Job creation will take time to improve, despite growth

The economic upturn will come slowly for recruiters, with employment rates lagging long behind GDP growth.

The economic upturn will come slowly for recruiters, with employment rates lagging long behind GDP growth.

Investment banking specialist John East & Partners (JEP) has predicted UK employment won’t be buoyed by the initial phase of positive GDP growth, with companies increasing worker efficiency, rather than hiring.

“While GDP growth may return to positive territory in 2010 it does not follow that there will be a corresponding improvement in job creation.

“While official recessionary conditions are only likely to remain for three more quarters, the sequential rise in unemployment could continue for
another three years or so, if the 1979 to 1980 recession is anything to go by,” its latest report You’re Hired! says.

The report predicts the downturn will mirror that of the 1980s, pointing to parallels between quarterly falls in GDP in 1979 and now. That particular recession resulted in 20 successive quarters of rising unemployment.

“If this were to be repeated this time around the impact on staffing companies could be severe, with increased GDP output being satisfied by higher productivity from the existing workforce — in other words a jobless recovery could be in prospect,” says the report, adding the financial stimulus packages and other factors will have an impact.

At the moment the JEP Recruitment Index, which tracks recruiters’ share prices, has experienced “something of a recovery” since hitting a peak decline of 75% in September 2008.

However, Graeme Cull, head of corporate broking at JEP, told Recruiter he thought the extent of the crisis had not yet been reflected in the results of these companies. “In most cases the companies which have reported profits haven’t yet seen the worst of their downgrades yet. We don’t think they will be able to sustain the increases we have seen,” he said, adding that now may still be a good time to invest: “If you’re an investment manager this is when you should be doing your homework.”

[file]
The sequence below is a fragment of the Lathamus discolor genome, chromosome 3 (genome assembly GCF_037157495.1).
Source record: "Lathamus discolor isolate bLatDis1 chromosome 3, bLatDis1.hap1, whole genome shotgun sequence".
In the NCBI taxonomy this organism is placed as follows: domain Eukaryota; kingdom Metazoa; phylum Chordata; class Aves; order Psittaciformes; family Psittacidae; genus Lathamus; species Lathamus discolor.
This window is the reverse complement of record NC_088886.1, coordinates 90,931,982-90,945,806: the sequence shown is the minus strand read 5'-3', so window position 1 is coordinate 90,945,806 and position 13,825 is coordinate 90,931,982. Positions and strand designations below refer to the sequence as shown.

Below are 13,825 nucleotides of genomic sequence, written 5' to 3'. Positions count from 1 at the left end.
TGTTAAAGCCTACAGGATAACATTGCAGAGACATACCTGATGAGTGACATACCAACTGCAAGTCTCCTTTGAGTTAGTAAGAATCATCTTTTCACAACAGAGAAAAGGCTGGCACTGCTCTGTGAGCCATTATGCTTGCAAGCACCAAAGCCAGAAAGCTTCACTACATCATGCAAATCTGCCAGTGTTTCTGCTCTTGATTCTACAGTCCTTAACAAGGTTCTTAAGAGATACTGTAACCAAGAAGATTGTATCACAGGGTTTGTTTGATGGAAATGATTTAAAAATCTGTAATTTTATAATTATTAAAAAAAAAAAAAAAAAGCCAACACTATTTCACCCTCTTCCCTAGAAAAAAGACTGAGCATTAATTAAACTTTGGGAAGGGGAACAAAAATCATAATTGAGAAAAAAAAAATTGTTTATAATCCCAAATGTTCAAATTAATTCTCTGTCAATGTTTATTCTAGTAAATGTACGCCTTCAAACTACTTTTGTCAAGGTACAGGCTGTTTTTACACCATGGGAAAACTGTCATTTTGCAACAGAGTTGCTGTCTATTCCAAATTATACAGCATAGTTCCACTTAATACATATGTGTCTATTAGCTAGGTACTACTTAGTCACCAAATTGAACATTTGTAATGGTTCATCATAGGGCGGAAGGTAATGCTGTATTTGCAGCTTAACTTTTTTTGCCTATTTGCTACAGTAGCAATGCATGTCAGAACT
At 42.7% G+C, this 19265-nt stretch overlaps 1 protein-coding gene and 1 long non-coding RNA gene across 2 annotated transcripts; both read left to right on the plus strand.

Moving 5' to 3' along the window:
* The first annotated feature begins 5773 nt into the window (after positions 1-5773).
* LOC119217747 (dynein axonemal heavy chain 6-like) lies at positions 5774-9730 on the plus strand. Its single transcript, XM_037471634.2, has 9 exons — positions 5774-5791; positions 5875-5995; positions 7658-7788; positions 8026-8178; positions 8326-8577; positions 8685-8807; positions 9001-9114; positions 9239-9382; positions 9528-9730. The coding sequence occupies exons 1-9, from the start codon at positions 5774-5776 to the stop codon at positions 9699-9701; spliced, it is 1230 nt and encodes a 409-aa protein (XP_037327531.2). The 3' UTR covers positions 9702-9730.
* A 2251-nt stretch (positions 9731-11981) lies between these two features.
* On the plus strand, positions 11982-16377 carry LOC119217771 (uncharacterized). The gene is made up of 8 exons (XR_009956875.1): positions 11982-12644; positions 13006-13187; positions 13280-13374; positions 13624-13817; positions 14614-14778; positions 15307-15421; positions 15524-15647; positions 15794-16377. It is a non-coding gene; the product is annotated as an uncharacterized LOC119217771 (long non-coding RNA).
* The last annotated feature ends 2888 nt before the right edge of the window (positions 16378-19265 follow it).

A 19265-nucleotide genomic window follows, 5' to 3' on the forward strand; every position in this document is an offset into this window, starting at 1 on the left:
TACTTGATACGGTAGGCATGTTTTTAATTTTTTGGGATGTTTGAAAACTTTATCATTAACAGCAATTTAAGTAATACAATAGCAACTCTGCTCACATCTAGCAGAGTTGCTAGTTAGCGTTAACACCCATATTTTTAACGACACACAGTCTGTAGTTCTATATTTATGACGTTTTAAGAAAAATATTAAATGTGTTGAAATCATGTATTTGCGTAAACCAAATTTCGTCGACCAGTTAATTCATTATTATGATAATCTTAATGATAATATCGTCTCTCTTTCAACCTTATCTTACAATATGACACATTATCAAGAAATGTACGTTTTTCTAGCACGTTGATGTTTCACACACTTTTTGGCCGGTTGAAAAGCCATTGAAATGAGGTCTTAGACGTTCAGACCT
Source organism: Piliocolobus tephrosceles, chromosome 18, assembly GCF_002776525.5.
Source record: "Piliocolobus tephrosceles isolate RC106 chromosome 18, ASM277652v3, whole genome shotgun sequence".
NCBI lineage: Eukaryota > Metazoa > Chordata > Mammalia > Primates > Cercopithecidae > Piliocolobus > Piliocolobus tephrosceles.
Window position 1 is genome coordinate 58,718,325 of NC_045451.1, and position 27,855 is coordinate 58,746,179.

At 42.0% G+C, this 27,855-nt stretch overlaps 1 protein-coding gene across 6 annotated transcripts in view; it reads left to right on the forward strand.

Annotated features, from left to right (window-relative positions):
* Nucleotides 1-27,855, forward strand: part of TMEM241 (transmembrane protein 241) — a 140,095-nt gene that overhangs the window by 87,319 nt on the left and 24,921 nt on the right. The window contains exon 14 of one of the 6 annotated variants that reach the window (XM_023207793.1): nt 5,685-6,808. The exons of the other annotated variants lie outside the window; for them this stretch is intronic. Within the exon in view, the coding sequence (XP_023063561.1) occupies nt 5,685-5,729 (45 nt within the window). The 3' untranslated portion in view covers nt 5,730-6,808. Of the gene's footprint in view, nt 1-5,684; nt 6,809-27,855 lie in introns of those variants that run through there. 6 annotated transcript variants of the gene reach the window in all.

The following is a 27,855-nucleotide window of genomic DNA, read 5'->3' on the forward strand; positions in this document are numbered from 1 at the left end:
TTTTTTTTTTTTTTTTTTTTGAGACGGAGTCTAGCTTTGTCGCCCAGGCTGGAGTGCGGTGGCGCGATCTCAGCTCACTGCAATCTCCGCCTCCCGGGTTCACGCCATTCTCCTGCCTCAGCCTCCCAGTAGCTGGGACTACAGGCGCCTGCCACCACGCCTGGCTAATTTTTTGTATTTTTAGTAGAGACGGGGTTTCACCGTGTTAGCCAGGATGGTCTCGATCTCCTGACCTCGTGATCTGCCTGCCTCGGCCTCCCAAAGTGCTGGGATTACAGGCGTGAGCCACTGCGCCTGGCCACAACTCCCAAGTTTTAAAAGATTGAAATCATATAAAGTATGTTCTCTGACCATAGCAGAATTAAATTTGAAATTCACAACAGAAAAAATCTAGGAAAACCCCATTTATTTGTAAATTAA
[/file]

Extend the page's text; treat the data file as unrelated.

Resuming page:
During the last recruitment downturn, in the early 2000s, GDP growth continued and unemployment levels actually improved from 5.8% to 4.8%, but industry share prices collapsed by 85%.

The blame for the counterintuitive share price crash has been attributed to the “typical seven-year recruitment up-cycle” running its course.

“The index fell from an unsustainable and highly inflated level which we think was the result of excesses surrounding Y2K and the dotcom boom in 1999 to 2000.

“In fact, just before the collapse it was not uncommon to see recruitment companies selling on prospective price/earnings ratios of more than 40 times projected earnings, so there was a view that the sector had achieved a rate of growth that was exceptional and unsustainable,” the report continues.

The listed companies’ 19-yearlong “stellar” pre-recession growth period saw it outperform the rest of the stock market by dramatic proportions. The JEP index recorded a growth of 302%, compared to a 93% increase across the entire FTSE All Share Index.

JEP forecasts the next two years will see more pressure on earnings. It does, however, point out that share prices are likely to pre-empt the economic recoveries by six to 12 months and notes: “We are in virgin territory — we simply do not know, and neither do they [the listed companies], what impact the current macro environment will have on their business.”

The latest stock picks from JEP include buy recommendations for Penna Consulting and Healthcare Locums, hold for Empresaria Group and InterQuest Group, and sell for Robert Walters.

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